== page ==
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Column Aggregates

We all know how to use the aggregate functions MIN, MAX, COUNT, etc. to calculate aggregates across rows. For example, using MAX we can determine the maximum value for group of rows. But what if we want to see the maximum value for each row across columns? There is no aggregate function that accepts list of columns…

Let’s look at example to illustrate this. Here is sample table with four data columns:

CREATE TABLE Foo (

 
keycol INT NOT NULL PRIMARY KEY,

 
col1 INT NOT NULL,

 
col2 INT NOT NULL,

 
col3 INT NOT NULL,

 
col4 INT NOT NULL);

 

INSERT INTO Foo VALUES(150110); 

INSERT INTO Foo VALUES(20031);

INSERT INTO Foo VALUES(30000);

INSERT INTO Foo VALUES(491228);

INSERT INTO Foo VALUES(58888);

Our goal is to calculate the maximum value for the four data columns for each row. With two or three columns it may be an easy task using a CASE expression. But adding more columns will make a very long and complex CASE expression. Is there an easier way?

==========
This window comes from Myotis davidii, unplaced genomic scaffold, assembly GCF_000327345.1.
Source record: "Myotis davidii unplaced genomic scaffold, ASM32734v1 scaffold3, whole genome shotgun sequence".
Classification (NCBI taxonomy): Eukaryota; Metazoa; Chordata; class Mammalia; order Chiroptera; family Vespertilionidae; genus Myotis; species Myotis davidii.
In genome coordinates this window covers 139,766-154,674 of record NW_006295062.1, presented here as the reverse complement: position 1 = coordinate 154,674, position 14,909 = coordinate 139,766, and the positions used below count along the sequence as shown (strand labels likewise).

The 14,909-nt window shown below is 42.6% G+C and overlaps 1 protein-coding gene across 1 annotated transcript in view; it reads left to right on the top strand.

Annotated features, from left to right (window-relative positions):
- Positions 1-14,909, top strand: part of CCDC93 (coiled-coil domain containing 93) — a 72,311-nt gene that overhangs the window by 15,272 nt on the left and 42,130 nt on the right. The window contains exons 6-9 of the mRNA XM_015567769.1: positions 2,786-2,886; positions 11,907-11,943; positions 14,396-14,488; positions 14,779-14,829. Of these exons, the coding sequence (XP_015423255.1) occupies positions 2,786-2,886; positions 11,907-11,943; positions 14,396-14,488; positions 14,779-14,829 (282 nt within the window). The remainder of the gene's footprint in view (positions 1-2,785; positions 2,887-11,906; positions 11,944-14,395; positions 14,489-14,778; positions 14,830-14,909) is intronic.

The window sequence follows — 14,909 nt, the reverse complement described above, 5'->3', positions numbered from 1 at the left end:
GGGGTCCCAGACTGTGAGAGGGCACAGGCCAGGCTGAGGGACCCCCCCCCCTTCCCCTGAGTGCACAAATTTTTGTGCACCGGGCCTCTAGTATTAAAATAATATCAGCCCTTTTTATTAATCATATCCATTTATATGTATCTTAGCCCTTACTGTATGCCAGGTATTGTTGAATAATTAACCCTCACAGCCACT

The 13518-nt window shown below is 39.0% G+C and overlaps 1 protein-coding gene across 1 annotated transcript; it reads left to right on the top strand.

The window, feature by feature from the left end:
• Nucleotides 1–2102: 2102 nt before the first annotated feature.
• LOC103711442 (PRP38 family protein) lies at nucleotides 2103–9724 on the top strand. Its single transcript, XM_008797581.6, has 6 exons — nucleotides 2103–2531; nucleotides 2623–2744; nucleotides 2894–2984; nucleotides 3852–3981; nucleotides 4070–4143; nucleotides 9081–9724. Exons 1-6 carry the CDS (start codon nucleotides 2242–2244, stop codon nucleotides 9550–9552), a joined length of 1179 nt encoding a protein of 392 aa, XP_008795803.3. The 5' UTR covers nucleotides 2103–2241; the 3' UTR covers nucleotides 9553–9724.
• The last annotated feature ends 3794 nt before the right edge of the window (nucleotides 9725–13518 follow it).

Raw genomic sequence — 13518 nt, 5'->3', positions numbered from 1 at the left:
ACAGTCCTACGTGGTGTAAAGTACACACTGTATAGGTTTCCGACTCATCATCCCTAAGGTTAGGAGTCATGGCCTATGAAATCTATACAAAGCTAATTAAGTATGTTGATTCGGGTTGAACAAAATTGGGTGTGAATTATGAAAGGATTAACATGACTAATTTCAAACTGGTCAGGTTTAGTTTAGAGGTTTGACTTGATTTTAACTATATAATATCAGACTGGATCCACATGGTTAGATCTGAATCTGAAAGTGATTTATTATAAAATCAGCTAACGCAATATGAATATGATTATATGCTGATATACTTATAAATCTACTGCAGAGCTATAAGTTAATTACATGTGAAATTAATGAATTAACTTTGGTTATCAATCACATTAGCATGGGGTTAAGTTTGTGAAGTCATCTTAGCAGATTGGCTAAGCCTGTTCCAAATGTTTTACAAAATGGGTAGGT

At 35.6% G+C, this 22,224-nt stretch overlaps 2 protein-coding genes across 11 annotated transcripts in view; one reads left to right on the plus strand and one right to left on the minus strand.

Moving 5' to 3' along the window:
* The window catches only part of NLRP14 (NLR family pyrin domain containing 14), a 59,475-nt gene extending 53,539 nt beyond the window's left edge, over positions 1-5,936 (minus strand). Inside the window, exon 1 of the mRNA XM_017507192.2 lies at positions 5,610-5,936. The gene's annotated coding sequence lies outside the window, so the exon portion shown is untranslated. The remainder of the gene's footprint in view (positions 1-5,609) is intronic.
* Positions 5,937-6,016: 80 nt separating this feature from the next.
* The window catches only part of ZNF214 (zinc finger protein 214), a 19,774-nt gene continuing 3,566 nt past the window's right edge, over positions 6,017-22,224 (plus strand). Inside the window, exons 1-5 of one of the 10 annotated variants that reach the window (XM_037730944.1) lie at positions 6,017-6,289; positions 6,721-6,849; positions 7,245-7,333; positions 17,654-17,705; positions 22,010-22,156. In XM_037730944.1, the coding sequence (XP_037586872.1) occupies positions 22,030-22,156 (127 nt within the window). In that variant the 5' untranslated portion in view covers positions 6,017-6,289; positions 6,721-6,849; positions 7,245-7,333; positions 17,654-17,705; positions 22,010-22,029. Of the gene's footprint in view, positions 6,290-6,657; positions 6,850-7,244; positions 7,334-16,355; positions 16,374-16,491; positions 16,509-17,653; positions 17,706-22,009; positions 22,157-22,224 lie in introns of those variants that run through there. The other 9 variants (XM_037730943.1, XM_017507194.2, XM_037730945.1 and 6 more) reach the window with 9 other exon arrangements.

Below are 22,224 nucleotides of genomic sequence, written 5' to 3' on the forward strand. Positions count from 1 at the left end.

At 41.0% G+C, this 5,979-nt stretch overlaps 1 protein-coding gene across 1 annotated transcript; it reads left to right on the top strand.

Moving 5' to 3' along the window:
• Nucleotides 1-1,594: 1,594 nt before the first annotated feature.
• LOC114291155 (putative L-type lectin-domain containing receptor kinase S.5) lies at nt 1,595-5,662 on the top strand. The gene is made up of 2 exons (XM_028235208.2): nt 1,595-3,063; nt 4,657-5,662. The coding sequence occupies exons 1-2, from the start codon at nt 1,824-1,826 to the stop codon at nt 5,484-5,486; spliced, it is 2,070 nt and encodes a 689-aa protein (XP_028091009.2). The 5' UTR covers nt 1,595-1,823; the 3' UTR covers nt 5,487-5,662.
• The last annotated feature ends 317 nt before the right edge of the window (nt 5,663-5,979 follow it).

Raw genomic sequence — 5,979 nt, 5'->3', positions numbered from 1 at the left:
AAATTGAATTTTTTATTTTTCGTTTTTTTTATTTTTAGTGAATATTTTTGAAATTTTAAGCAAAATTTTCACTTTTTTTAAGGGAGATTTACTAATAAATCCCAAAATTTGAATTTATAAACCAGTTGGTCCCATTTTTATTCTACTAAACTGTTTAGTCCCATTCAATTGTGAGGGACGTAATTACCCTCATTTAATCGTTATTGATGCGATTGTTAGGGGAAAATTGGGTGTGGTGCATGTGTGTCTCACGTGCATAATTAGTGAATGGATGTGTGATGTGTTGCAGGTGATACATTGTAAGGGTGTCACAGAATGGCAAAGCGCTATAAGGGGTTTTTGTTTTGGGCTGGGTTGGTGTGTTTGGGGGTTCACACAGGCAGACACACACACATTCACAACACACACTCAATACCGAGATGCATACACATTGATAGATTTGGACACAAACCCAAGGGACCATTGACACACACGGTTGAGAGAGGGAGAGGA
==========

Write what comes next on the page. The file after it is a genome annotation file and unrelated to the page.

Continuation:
One solution that provides a shortcut is utilizing the SQL Server capabilities to generate an XML result and then using XQuery to find the max value. Here is the query:

-- max across columns with XQuery

SELECT c.query('keycol').value('.''INT'AS keycol,

       
c.value('local-name(./*[data(.)=

                max(../*[not(local-name(.)="keycol") ])][1])'


                
'VARCHAR(20)'AS max_col,

       
c.value('max(*[not(local-name(.)="keycol")])''FLOAT'AS max_val

FROM (SELECT keycolcol1col2col3col4

      
FROM Foo

      
FOR XML PATHTYPEAS T(x)

CROSS 
APPLY x.nodes('row'AS R(c);

The tricky part here is the filtering of the key column from the evaluation for max. Here are the results:

keycol  max_col  max_val

------- -------- --------

1       col4     10

2       col3     3

3       col1     0

4       col3     22

5       col1     8

How about counting the number of none zero values across columns? Here is a solution for that using very similar query:

-- count non-zero columns with XQuery

SELECT c.query('keycol').value('.''INT'AS keycol,

       
c.value('count(*[not(local-name(.)="keycol") 

                and not(.=0)])'


               
'INT')  AS cnt_non_zero

FROM (SELECT keycolcol1col2col3col4